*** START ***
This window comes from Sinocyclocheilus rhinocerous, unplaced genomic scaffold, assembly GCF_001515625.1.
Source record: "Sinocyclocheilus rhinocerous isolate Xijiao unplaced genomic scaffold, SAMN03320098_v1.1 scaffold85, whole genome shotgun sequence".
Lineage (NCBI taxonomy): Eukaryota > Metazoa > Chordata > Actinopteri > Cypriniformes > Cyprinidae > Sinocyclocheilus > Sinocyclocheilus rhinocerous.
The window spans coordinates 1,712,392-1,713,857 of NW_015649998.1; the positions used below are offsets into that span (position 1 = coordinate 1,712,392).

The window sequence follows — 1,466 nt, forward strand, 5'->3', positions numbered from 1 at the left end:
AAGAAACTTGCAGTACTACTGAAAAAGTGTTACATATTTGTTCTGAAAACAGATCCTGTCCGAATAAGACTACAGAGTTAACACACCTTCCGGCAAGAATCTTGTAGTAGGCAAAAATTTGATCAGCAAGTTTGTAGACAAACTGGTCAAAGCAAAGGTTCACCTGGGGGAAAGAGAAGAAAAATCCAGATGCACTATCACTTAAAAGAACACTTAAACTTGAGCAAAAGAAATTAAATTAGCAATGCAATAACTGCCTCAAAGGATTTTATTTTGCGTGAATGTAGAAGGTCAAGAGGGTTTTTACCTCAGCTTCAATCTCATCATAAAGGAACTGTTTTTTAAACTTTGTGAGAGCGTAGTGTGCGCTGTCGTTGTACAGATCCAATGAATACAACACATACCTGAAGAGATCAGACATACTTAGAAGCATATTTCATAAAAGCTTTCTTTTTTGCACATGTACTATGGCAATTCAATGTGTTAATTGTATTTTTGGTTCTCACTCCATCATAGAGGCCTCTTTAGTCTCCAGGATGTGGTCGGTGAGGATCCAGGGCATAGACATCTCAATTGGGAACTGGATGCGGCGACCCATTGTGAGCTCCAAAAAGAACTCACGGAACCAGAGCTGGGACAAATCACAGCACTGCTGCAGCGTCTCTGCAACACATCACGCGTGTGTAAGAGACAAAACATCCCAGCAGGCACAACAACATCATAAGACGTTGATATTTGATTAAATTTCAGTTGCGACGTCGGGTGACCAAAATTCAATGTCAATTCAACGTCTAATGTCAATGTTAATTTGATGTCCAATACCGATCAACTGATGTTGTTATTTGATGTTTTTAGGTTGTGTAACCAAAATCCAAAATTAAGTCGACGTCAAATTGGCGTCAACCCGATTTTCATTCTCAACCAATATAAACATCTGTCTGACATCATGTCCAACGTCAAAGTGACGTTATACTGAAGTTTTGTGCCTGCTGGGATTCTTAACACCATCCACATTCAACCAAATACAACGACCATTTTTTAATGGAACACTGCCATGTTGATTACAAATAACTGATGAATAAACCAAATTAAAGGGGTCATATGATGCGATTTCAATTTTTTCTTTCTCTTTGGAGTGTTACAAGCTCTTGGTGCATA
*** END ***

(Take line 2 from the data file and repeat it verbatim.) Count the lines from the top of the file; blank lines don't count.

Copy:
Source record: "Sinocyclocheilus rhinocerous isolate Xijiao unplaced genomic scaffold, SAMN03320098_v1.1 scaffold85, whole genome shotgun sequence".